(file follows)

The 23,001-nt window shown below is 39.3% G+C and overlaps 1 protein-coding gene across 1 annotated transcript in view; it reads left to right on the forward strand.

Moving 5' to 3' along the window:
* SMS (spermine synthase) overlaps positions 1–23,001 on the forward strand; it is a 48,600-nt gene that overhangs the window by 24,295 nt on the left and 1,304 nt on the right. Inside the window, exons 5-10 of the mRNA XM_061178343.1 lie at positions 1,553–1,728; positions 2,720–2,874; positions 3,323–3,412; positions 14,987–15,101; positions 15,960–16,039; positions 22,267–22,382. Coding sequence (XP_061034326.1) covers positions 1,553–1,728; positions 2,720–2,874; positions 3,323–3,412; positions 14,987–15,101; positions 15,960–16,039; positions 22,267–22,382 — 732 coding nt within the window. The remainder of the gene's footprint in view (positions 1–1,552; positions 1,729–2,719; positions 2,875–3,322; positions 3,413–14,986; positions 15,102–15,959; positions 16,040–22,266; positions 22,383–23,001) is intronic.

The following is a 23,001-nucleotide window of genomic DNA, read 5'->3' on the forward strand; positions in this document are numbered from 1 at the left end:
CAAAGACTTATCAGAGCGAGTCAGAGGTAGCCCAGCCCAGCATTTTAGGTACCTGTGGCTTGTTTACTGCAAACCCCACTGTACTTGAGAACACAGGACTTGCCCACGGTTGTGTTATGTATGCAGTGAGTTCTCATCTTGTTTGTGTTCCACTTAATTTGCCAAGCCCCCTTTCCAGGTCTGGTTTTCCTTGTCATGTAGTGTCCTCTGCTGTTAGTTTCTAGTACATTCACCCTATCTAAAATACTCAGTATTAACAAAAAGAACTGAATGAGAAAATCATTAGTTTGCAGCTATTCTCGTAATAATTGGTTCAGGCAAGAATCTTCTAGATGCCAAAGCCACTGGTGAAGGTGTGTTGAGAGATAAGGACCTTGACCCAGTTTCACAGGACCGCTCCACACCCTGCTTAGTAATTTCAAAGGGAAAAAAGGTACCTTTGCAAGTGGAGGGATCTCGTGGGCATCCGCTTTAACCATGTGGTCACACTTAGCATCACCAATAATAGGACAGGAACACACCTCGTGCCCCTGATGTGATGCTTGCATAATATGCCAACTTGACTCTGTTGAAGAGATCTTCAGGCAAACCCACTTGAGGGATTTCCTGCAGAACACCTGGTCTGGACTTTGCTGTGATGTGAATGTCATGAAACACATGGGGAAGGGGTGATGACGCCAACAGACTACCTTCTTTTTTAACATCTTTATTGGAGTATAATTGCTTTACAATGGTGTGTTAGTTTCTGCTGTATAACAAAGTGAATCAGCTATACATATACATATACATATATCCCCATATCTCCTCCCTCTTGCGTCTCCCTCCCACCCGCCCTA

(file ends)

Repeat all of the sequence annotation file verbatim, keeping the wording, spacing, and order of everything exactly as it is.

The 23,001-nt window shown below is 39.3% G+C and overlaps 1 protein-coding gene across 1 annotated transcript in view; it reads left to right on the forward strand.

Moving 5' to 3' along the window:
* SMS (spermine synthase) overlaps positions 1–23,001 on the forward strand; it is a 48,600-nt gene that overhangs the window by 24,295 nt on the left and 1,304 nt on the right. Inside the window, exons 5-10 of the mRNA XM_061178343.1 lie at positions 1,553–1,728; positions 2,720–2,874; positions 3,323–3,412; positions 14,987–15,101; positions 15,960–16,039; positions 22,267–22,382. Coding sequence (XP_061034326.1) covers positions 1,553–1,728; positions 2,720–2,874; positions 3,323–3,412; positions 14,987–15,101; positions 15,960–16,039; positions 22,267–22,382 — 732 coding nt within the window. The remainder of the gene's footprint in view (positions 1–1,552; positions 1,729–2,719; positions 2,875–3,322; positions 3,413–14,986; positions 15,102–15,959; positions 16,040–22,266; positions 22,383–23,001) is intronic.

The following is a 23,001-nucleotide window of genomic DNA, read 5'->3' on the forward strand; positions in this document are numbered from 1 at the left end:
CAAAGACTTATCAGAGCGAGTCAGAGGTAGCCCAGCCCAGCATTTTAGGTACCTGTGGCTTGTTTACTGCAAACCCCACTGTACTTGAGAACACAGGACTTGCCCACGGTTGTGTTATGTATGCAGTGAGTTCTCATCTTGTTTGTGTTCCACTTAATTTGCCAAGCCCCCTTTCCAGGTCTGGTTTTCCTTGTCATGTAGTGTCCTCTGCTGTTAGTTTCTAGTACATTCACCCTATCTAAAATACTCAGTATTAACAAAAAGAACTGAATGAGAAAATCATTAGTTTGCAGCTATTCTCGTAATAATTGGTTCAGGCAAGAATCTTCTAGATGCCAAAGCCACTGGTGAAGGTGTGTTGAGAGATAAGGACCTTGACCCAGTTTCACAGGACCGCTCCACACCCTGCTTAGTAATTTCAAAGGGAAAAAAGGTACCTTTGCAAGTGGAGGGATCTCGTGGGCATCCGCTTTAACCATGTGGTCACACTTAGCATCACCAATAATAGGACAGGAACACACCTCGTGCCCCTGATGTGATGCTTGCATAATATGCCAACTTGACTCTGTTGAAGAGATCTTCAGGCAAACCCACTTGAGGGATTTCCTGCAGAACACCTGGTCTGGACTTTGCTGTGATGTGAATGTCATGAAACACATGGGGAAGGGGTGATGACGCCAACAGACTACCTTCTTTTTTAACATCTTTATTGGAGTATAATTGCTTTACAATGGTGTGTTAGTTTCTGCTGTATAACAAAGTGAATCAGCTATACATATACATATACATATATCCCCATATCTCCTCCCTCTTGCGTCTCCCTCCCACCCGCCCTA